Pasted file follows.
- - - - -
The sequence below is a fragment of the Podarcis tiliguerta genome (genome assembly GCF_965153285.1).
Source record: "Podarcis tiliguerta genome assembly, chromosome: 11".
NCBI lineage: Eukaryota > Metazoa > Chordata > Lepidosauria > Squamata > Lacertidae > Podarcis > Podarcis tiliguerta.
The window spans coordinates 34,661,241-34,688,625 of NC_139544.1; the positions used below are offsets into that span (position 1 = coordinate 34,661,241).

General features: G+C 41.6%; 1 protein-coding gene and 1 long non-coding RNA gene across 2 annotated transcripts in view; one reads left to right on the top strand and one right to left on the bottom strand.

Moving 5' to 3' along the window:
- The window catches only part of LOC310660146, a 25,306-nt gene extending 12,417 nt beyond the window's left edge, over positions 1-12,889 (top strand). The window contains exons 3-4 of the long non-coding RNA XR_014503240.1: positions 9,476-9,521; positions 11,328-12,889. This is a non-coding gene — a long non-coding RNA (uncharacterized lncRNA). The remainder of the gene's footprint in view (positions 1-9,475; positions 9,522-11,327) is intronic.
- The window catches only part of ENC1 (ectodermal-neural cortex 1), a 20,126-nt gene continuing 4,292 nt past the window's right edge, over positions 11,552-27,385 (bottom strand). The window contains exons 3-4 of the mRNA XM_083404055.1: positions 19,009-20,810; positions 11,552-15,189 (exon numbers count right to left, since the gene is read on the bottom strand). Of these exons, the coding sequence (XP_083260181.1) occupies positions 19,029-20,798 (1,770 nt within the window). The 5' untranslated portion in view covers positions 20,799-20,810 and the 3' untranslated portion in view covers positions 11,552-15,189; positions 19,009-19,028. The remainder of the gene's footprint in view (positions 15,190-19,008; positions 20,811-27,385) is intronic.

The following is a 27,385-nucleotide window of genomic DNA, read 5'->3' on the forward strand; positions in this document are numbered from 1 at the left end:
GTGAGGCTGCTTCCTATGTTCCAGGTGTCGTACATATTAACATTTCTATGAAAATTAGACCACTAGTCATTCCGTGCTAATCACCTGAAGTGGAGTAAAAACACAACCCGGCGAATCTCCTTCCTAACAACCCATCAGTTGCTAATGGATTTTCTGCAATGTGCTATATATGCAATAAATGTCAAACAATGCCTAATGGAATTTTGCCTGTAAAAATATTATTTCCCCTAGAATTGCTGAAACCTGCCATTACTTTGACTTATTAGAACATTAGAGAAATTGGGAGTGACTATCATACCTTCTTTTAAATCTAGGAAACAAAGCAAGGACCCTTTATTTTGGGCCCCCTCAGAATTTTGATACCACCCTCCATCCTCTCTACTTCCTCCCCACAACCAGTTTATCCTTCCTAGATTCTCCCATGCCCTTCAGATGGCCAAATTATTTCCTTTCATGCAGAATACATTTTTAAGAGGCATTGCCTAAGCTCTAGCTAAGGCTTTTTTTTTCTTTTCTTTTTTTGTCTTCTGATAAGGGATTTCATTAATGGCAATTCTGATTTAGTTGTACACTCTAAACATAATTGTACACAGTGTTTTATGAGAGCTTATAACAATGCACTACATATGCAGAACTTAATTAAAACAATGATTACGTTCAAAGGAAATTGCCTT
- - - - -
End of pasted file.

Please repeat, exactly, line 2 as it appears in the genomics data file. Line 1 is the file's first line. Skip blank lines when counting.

Source record: "Podarcis tiliguerta genome assembly, chromosome: 11".